SRV(3)                                                     SRV(3)

          srv - server registry

          bind -c #s$srvspec /srv


          The srv device provides a tree of directories holding
          already-open channels to services.  In effect, srv is a bul-
          letin board on which processes may post open file descrip-
          tors to make them available to other processes.

          To install a channel, create a new file such as /srv/myserv
          and then write a text string (suitable for strtoul; see
          atof(2)) giving the file descriptor number of an open file.
          Any process may then open /srv/myserv to acquire another
          reference to the open file that was registered.

          An entry in srv holds a reference to the associated file
          even if no process has the file open.  Removing the file
          from /srv releases that reference.

          It is an error to write more than one number into a server
          file, or to create a file with a name that is already being

          Opening the clone file allocates a new service directory.
          Reading clone returns the id of the new directory.  This new
          service directory can then be accessed at /srv/id.  Directo-
          ries are recursive; each new service directory contains its
          own clone file and sub-directories.  Directories can be
          walked from the root such as #s/id1/id2/id3 which makes them
          globally addressable.  As a convention, /lib/namespace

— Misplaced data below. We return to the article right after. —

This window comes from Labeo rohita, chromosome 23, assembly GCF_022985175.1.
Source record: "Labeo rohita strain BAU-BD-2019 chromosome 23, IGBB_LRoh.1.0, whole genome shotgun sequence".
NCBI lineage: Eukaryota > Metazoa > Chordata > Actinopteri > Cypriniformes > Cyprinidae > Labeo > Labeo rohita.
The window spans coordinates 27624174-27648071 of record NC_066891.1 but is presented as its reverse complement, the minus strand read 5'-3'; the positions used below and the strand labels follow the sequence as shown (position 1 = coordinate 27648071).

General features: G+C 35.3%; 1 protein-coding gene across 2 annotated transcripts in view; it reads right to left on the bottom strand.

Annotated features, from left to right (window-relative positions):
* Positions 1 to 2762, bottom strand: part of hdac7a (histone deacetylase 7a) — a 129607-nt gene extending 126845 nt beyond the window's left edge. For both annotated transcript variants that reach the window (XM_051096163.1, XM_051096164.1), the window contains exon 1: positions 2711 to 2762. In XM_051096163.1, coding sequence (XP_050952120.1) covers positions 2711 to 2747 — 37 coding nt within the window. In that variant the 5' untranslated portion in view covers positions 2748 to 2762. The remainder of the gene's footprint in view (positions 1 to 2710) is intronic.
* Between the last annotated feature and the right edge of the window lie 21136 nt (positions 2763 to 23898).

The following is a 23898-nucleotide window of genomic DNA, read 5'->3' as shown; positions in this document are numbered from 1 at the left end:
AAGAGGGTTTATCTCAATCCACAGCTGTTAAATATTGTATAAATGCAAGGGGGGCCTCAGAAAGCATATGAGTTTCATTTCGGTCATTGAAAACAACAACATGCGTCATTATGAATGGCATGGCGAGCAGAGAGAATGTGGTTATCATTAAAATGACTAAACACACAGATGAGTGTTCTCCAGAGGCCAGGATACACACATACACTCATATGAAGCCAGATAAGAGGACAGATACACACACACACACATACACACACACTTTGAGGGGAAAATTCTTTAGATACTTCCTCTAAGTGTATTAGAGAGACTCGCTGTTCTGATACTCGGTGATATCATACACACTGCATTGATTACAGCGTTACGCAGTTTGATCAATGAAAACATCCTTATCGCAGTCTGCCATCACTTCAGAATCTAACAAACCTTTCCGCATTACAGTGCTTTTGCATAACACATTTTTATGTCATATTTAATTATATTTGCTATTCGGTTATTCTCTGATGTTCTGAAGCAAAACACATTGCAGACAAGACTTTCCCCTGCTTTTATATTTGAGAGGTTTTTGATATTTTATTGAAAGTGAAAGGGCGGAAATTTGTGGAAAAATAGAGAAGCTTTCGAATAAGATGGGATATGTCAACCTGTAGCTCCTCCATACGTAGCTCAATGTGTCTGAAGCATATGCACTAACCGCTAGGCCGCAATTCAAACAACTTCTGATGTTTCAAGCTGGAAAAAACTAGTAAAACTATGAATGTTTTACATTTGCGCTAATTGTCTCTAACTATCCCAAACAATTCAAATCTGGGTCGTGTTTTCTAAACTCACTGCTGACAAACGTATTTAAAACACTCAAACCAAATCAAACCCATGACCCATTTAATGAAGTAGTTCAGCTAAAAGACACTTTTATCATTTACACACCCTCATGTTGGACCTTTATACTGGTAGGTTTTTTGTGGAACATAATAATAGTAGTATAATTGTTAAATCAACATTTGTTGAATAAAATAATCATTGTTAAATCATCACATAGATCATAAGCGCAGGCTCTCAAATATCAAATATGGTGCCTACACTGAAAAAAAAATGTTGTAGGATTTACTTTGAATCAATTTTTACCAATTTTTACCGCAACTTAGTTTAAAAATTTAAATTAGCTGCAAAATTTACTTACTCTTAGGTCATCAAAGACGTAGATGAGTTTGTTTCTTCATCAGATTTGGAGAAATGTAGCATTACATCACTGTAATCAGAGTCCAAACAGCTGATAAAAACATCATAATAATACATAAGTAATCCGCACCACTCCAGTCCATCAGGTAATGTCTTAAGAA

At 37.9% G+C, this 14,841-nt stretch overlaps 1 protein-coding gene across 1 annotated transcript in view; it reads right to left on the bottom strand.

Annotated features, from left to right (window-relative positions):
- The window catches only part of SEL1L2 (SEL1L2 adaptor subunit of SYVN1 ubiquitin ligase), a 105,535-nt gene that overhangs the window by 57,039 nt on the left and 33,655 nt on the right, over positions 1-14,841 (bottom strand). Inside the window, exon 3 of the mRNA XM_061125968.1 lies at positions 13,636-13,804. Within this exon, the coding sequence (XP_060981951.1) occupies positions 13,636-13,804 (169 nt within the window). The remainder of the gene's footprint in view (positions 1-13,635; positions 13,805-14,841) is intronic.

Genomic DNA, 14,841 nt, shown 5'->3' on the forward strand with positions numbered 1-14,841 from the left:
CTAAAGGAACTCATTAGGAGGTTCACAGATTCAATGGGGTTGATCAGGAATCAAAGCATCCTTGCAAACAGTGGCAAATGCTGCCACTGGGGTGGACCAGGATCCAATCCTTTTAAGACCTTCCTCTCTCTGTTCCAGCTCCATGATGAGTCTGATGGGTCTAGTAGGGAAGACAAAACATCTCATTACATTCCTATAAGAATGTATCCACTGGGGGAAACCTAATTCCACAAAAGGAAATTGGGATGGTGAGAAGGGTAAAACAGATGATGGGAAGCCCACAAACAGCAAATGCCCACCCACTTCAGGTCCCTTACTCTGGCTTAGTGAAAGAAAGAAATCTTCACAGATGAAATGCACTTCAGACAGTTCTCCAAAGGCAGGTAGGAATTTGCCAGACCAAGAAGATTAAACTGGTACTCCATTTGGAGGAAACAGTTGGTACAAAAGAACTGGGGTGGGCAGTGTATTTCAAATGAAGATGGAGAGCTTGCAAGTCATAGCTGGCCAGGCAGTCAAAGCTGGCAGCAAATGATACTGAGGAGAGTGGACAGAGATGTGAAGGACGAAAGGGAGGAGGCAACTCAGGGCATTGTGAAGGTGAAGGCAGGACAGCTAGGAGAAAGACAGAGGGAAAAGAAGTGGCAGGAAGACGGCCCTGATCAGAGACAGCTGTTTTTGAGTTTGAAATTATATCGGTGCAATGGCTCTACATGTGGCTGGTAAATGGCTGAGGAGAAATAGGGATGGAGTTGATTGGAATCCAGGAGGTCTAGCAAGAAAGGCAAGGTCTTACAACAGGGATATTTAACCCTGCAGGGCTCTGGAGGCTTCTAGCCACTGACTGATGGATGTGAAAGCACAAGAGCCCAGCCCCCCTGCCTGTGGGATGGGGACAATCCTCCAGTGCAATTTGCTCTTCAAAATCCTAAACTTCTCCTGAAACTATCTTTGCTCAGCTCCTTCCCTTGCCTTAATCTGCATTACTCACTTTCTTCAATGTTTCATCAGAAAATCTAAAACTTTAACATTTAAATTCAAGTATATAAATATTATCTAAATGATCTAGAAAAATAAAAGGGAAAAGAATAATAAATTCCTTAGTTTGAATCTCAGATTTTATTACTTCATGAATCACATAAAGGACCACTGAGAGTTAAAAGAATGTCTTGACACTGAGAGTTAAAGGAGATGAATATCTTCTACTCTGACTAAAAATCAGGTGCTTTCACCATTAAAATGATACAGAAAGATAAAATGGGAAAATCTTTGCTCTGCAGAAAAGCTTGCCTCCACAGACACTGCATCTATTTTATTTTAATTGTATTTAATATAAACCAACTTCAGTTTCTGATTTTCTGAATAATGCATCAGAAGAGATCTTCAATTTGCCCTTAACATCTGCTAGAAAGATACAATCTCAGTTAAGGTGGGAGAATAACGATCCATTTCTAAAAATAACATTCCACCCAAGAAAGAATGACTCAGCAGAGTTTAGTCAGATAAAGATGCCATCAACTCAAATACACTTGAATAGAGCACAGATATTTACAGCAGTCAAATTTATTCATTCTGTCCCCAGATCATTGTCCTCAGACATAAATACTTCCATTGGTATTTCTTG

accepts the path to the service directory from the environ-
          ment variable $srvspec, making it possible to start a new
          namespace using a specific service directory as a starting

          To drop one end of a pipe into /srv, that is, to create a
          named pipe:

               int fd, p[2];
               char buf[32];

     SRV(3)                                                     SRV(3)

               fd = create("/srv/namedpipe", OWRITE, 0666);
               fprint(fd, "%d", p[0]);
               fprint(p[1], "hello");

          At this point, any process may open and read /srv/namedpipe
          to receive the hello string.  Data written to /srv/namedpipe
          can be received by executing

               read(p[1], buf, sizeof buf);

          in the above process.

          Create a disposable /srv and start a factotum(4) and a
          rio(1) in it.

                    <[3=]@{ # close the clone fd
                         rfork n
                         bind -c /srv/$id /srv
                         auth/factotum -s factotum